Asset Management Approach Transforms Maintenance
EP Editorial Staff | September 2, 2004
From its base in Evansville, IN, Vectren Resources, a $2 billion utility, provides electricity or natural gas to nearly two-thirds of Indiana and 16 counties in Ohio, servicing more than 1 million energy users.
On the electric power side of its business, Vectren operates two power plants, which together use five coal-fired units and six gas turbines to produce about 1400 MW of generating capacity. Keeping these plants running continuously and efficiently is vital. Vectren also sells power on the wholesale market where availability has tremendous financial implications.
“We spend a lot of money maintaining our plants to be sure that they are available when the demand calls for it. Our challenge is to reduce our overall operations, maintenance, and capital spending while keeping the availability high,” said Vectren reliability engineer, David Reherman.
Streamlining the maintenance process
To meet this challenge, Vectren management set out to eliminate inefficiencies in scheduling maintenance, ordering parts, and keeping track of completed work. The process of revamping maintenance operations at its electrical power facilities began in mid-1999 with an evaluation of procedures. To complicate matters, data, labor, and parts are managed in two separate locations about 30 miles apart in the Evansville area. The A.B. Brown and F.B. Culley facilities combined have more than 6000 unique assets and 33,000 individual spare parts. Changing the management of these assets and parts impacts the daily work activities for about 225 maintenance personnel.
According to company officials, the evaluation process was driven primarily by the need to streamline maintenance work and equipment processes more than by any explicit requirements for software functionality. “We weren’t necessarily looking to switch from our old software. It was really more a case of asking ourselves how we could develop a maintenance model that would help us drive down the cost of doing unplanned work and allow us to improve the ratio of planned to unplanned work,” said Gary McCarty, maintenance supervisor at the A.B. Brown facility. “At the end of the process, though, it did become clear that a new maintenance software solution was in order. The trick was to find a tool to help us do this without compromising the process.”
New program benefits
After evaluating several offerings, the Vectren management team chose Avantis software and the Avantis InRIM (Industrial Rapid Implementation Methodology) from Invensys Avantis, Burlington, ON. The software provides an enterprise database that enables Vectren to capture and analyze data about current and historical maintenance work. It also helps keep track of the cost of maintaining any piece of equipment, work orders and labor time, and key performance indicators (KPIs) and benchmarks throughout the maintenance operation.
The software also enables maintenance personnel to interface with other key programs—notably Oracle on the financial reporting, procurement, and accounts-payable side, and with the workforce time and resource planning/utilization software that the company uses.
The Windows look and feel of the software was a plus and helped Vectren to implement the rapid acquisition of replacement parts. “Previously, we would buy a part and it would just sort of disappear. Now, using the Purchase Item Catalog feature, it’s easy to find that part, to purchase it if it is not in our stock, and to keep track of it afterward,” said McCarty.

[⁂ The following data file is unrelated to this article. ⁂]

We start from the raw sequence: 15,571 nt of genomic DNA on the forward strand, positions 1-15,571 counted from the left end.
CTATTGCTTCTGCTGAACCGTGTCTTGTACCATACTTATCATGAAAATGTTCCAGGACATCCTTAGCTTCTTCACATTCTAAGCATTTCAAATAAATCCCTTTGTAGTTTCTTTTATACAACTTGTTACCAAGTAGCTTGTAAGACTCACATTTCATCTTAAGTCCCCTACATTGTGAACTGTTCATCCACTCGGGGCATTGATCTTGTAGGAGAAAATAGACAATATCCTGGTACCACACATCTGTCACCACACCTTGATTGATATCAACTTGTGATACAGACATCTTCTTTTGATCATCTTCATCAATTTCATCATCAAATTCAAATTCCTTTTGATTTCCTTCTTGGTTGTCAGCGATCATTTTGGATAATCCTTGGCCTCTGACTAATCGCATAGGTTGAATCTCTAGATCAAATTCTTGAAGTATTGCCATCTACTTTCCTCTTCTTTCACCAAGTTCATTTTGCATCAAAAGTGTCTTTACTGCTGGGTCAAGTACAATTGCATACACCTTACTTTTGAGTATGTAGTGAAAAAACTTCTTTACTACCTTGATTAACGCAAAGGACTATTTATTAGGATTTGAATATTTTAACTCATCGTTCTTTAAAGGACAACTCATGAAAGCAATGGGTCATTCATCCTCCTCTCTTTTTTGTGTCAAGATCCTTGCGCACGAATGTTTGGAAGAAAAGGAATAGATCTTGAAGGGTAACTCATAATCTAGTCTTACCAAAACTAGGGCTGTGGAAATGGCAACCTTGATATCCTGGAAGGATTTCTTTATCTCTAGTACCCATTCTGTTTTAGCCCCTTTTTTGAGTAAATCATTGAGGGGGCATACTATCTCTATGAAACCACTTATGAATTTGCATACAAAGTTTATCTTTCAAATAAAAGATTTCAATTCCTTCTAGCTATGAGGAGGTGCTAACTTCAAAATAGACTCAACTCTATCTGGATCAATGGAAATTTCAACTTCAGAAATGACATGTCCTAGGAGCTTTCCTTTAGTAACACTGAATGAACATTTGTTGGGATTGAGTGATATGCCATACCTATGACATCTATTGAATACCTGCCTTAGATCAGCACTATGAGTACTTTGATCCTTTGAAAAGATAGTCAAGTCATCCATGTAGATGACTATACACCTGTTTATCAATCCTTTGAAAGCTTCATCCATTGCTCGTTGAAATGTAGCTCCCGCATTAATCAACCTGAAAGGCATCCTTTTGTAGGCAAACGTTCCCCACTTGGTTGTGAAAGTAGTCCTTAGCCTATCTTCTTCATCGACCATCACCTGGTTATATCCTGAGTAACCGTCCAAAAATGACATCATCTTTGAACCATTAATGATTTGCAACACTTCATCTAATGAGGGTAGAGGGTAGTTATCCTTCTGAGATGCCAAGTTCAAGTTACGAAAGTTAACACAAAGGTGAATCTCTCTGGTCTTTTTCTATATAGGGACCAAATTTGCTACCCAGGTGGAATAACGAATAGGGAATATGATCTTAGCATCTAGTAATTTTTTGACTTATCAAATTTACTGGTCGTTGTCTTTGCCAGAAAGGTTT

The software also helped the plants achieve a breakthrough in tracking data at the work order level. Previously, separating expenses from information about what planned and unplanned work was performed was the source of considerable frustration.
“Being able to track information about planned and unplanned work was one of the key performance indicators we were trying to improve on,” said Reherman. “Because of the way the software interfaces with the workforce time tracking program, we are able to get to this data more easily.”
After nine months of preparation, the system went live in July 2002.
“Using the program, we publish key performance indicators every two months. We look at work task backlog trends. We track the priority of work completed, so we know whether it was emergency, break-in, or scheduled and whether the work was preventive or corrective. We also get the top 10 system costs year to date and top 10 entity costs year to date that help us determine how to spend our operations and maintenance and capital dollars,” said Reherman.
With this type of information, Vectren knows that since July 2002, for example, it completed 12,000 work tasks; 7300 were corrective repairs and 3500 were preventive maintenance work tasks. In addition 250 safety work orders were completed.
“As planners and supervisors, we want to provide to the workforce the means to efficiently perform the task at hand by giving them all of the resources and information needed to do the job. The new software facilitates this and allows us to track what work was done, the costs involved, failure analyses, and even statistical information for us to do this job smarter if it shows up again. As the reliability engineer, I will be looking at and doing failure analyses to improve equipment performance and life expectancy,” said Reherman.
The success at Vectren is strong testimony to the value of approaching asset management solutions methodically with adequate planning, collaboration, and the right software solutions. Vectren has now completely transformed the maintenance operation at its electrical facilities. Its 225 maintenance workers have changed the way they work and are now actively engaged in the process of continuous improvement. They have better information about what work they have done, what needs to be done, and what can be done to make the process better. MT